In an ideal world, new parents would have a quiet place where they are tended and supported to allow for time to heal, properly bond with the baby and establish breastfeeding if desired. This is not only very important for the health of the parent, it sets the baby up for a healthy start as well. 

 

What Can I do?

It is difficult to advise when everyone’s situation is so different, but there are some things most people can do. Optimally you would start planning this around 34 weeks pregnant. 

 

  • Consider who will be around after the baby is born to help support you. Postpartum doulas can also help at this time if that is an option for you. 

  • What can you do now to simplify the first several weeks? Perhaps pre-making meals, getting ahead on household projects and needs or stocking up on household essentials if it is affordable to you. 

  • Gather up supplies. You know you need things for the baby but don’t forget about you too! One of the best gifts I received was a bag complete with essentials such as peri-wash, nipple cream and bean bags that can be placed in the microwave and then your bra to facilitate letdown.

  • Have a good lactation consultant at the ready, bonus if they are an IBCLC, to help with any lactation issues that arise. 

  • Know your risks. If you have pre-existing medical issues, including anxiety or depression, talk to your practitioner about added things to look out for. 

  • Be prepared! Take classes, read books, talk to trusted parents that have been there, and learn all about what you might expect. People are often afraid to talk about the nitty gritty so find that honest friend or practitioner that can give you all the details.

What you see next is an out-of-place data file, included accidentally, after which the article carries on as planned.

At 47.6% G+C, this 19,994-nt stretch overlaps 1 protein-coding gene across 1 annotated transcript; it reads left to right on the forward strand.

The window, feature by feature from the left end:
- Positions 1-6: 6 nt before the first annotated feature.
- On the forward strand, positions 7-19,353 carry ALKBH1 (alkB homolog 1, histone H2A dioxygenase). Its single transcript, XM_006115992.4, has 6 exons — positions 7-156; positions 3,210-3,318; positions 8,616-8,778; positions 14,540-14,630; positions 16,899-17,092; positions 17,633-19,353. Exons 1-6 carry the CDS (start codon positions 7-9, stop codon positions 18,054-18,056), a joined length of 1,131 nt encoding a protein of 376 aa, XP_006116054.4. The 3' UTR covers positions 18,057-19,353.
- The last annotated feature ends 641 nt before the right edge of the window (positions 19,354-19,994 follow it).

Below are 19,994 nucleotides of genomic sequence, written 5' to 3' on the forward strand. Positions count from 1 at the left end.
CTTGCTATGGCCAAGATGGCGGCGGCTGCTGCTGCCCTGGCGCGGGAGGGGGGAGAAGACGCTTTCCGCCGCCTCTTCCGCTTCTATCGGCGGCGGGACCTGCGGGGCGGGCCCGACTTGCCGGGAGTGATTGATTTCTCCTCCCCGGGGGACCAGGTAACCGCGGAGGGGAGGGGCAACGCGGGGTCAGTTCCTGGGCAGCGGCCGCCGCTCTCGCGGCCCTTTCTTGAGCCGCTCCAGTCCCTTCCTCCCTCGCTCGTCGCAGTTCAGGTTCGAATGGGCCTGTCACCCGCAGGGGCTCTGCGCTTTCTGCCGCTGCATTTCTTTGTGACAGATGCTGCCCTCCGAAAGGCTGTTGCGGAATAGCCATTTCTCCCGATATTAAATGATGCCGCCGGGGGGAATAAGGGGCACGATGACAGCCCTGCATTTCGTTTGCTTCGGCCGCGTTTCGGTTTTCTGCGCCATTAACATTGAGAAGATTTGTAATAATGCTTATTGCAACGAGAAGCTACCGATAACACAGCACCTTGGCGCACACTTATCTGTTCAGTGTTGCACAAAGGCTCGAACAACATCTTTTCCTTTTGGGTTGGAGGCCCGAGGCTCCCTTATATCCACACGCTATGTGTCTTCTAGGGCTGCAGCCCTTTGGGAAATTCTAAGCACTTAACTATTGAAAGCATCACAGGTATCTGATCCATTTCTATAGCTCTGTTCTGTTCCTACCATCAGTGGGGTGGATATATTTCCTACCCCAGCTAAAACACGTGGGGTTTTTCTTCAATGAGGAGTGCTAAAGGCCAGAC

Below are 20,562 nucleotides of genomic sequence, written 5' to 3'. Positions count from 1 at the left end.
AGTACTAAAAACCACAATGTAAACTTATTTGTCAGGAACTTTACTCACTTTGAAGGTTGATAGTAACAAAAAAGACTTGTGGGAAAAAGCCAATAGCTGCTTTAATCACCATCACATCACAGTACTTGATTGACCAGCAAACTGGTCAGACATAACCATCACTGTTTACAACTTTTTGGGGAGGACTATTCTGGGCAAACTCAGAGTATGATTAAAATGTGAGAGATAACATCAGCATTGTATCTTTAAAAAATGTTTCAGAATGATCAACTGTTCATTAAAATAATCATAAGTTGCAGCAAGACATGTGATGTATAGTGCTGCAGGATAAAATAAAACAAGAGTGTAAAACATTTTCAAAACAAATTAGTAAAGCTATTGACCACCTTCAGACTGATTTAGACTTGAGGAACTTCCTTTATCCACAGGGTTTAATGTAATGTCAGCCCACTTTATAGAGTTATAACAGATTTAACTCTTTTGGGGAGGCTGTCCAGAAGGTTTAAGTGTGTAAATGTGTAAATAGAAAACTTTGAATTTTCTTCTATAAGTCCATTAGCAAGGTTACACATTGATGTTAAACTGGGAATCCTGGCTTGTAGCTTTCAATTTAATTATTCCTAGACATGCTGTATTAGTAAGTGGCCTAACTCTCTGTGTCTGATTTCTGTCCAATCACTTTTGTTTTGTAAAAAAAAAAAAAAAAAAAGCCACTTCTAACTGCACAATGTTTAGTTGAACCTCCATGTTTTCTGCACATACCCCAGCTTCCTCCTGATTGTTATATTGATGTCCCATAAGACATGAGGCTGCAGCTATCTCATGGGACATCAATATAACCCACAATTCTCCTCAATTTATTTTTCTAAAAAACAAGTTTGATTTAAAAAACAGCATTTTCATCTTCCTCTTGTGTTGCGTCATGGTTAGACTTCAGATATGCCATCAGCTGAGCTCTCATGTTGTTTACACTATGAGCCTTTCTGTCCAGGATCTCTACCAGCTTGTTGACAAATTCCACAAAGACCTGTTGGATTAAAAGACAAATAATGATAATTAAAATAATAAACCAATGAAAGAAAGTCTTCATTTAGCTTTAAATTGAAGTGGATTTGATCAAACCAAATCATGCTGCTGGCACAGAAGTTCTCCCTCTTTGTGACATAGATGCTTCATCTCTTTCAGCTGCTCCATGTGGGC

• Be easy on yourself. Carrying a baby and recovering after is hard work. You don’t have to be perfect. Don’t let others perfects social media posts fool you, everyone goes through something. 

  • Ask for help when needed. It’s OK to ask for help and totally OK to say if you are struggling. Reaching out is being strong and is doing what is best for you and your baby. 

 

 

And yes, acupuncture is great for the postpartum phase! Acupuncture can help with pain, mood, bleeding issues, cramps, digestive issues and so much more. Many people know that Acupuncture and Chinese Medicine are useful for fertility issues and maternal support, but many do not know of the huge benefit after birth. As always, we welcome your questions and comments!

 

 

 

Cheng, C. Y., Fowles, E. R., & Walker, L. O. (2006). Continuing education module: postpartum maternal health care in the United States: a critical review. The Journal of perinatal education, 15(3), 34–42. https://doi.org/10.1624/105812406X119002

 

Major, Mandy. (2020). What Postpartum Care Looks Like Around the World, and Why the U.S. is Missing the Mark. Healthline parenthood. Retrieved from: https://www.postpartumdepression.org/resources/statistics/#:~:text=The%20reported%20rate%20of%20clinical,the%20year%20after%20giving%20birth.

 

Langdon, Kimberly. (2020). Postpartum Depression Statistics. Retreived from: https://www.postpartumdepression.org/resources/statistics/#:~:text=The%20reported%20rate%20of%20clinical,the%20year%20after%20giving%20birth.